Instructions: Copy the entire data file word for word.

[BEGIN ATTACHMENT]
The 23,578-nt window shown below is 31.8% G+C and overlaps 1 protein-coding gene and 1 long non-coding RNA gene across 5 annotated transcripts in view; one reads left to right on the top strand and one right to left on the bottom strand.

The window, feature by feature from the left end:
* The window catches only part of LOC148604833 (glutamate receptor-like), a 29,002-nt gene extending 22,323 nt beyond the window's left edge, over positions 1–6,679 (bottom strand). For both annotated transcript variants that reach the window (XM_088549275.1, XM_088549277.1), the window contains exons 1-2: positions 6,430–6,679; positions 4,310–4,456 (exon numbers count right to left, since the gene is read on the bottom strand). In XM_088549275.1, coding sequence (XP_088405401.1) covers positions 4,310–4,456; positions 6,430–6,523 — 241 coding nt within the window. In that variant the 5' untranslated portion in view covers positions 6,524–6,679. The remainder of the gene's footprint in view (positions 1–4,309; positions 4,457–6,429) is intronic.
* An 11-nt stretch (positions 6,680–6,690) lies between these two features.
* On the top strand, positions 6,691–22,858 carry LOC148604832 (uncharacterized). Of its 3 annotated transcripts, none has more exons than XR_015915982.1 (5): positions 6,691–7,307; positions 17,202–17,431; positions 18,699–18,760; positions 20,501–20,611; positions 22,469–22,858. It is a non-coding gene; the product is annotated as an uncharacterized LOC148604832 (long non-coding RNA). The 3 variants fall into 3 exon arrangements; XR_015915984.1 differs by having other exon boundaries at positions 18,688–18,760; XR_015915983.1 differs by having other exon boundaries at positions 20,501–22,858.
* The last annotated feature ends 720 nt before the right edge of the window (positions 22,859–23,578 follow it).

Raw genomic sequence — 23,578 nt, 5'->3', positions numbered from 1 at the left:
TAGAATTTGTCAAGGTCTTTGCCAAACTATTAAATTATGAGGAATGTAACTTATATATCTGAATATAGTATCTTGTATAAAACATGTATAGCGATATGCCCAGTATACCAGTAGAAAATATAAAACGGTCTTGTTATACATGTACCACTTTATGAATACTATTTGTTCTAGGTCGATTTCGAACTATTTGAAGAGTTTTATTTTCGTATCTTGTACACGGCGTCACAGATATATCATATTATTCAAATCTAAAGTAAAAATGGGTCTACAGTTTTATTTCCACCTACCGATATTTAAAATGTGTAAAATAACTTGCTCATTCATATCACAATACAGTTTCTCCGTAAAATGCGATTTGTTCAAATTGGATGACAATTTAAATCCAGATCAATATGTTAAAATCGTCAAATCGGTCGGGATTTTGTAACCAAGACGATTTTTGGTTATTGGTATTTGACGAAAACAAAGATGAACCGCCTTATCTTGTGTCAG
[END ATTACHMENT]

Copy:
The 23,578-nt window shown below is 31.8% G+C and overlaps 1 protein-coding gene and 1 long non-coding RNA gene across 5 annotated transcripts in view; one reads left to right on the top strand and one right to left on the bottom strand.

The window, feature by feature from the left end:
* The window catches only part of LOC148604833 (glutamate receptor-like), a 29,002-nt gene extending 22,323 nt beyond the window's left edge, over positions 1–6,679 (bottom strand). For both annotated transcript variants that reach the window (XM_088549275.1, XM_088549277.1), the window contains exons 1-2: positions 6,430–6,679; positions 4,310–4,456 (exon numbers count right to left, since the gene is read on the bottom strand). In XM_088549275.1, coding sequence (XP_088405401.1) covers positions 4,310–4,456; positions 6,430–6,523 — 241 coding nt within the window. In that variant the 5' untranslated portion in view covers positions 6,524–6,679. The remainder of the gene's footprint in view (positions 1–4,309; positions 4,457–6,429) is intronic.
* An 11-nt stretch (positions 6,680–6,690) lies between these two features.
* On the top strand, positions 6,691–22,858 carry LOC148604832 (uncharacterized). Of its 3 annotated transcripts, none has more exons than XR_015915982.1 (5): positions 6,691–7,307; positions 17,202–17,431; positions 18,699–18,760; positions 20,501–20,611; positions 22,469–22,858. It is a non-coding gene; the product is annotated as an uncharacterized LOC148604832 (long non-coding RNA). The 3 variants fall into 3 exon arrangements; XR_015915984.1 differs by having other exon boundaries at positions 18,688–18,760; XR_015915983.1 differs by having other exon boundaries at positions 20,501–22,858.
* The last annotated feature ends 720 nt before the right edge of the window (positions 22,859–23,578 follow it).

Raw genomic sequence — 23,578 nt, 5'->3', positions numbered from 1 at the left:
TAGAATTTGTCAAGGTCTTTGCCAAACTATTAAATTATGAGGAATGTAACTTATATATCTGAATATAGTATCTTGTATAAAACATGTATAGCGATATGCCCAGTATACCAGTAGAAAATATAAAACGGTCTTGTTATACATGTACCACTTTATGAATACTATTTGTTCTAGGTCGATTTCGAACTATTTGAAGAGTTTTATTTTCGTATCTTGTACACGGCGTCACAGATATATCATATTATTCAAATCTAAAGTAAAAATGGGTCTACAGTTTTATTTCCACCTACCGATATTTAAAATGTGTAAAATAACTTGCTCATTCATATCACAATACAGTTTCTCCGTAAAATGCGATTTGTTCAAATTGGATGACAATTTAAATCCAGATCAATATGTTAAAATCGTCAAATCGGTCGGGATTTTGTAACCAAGACGATTTTTGGTTATTGGTATTTGACGAAAACAAAGATGAACCGCCTTATCTTGTGTCAG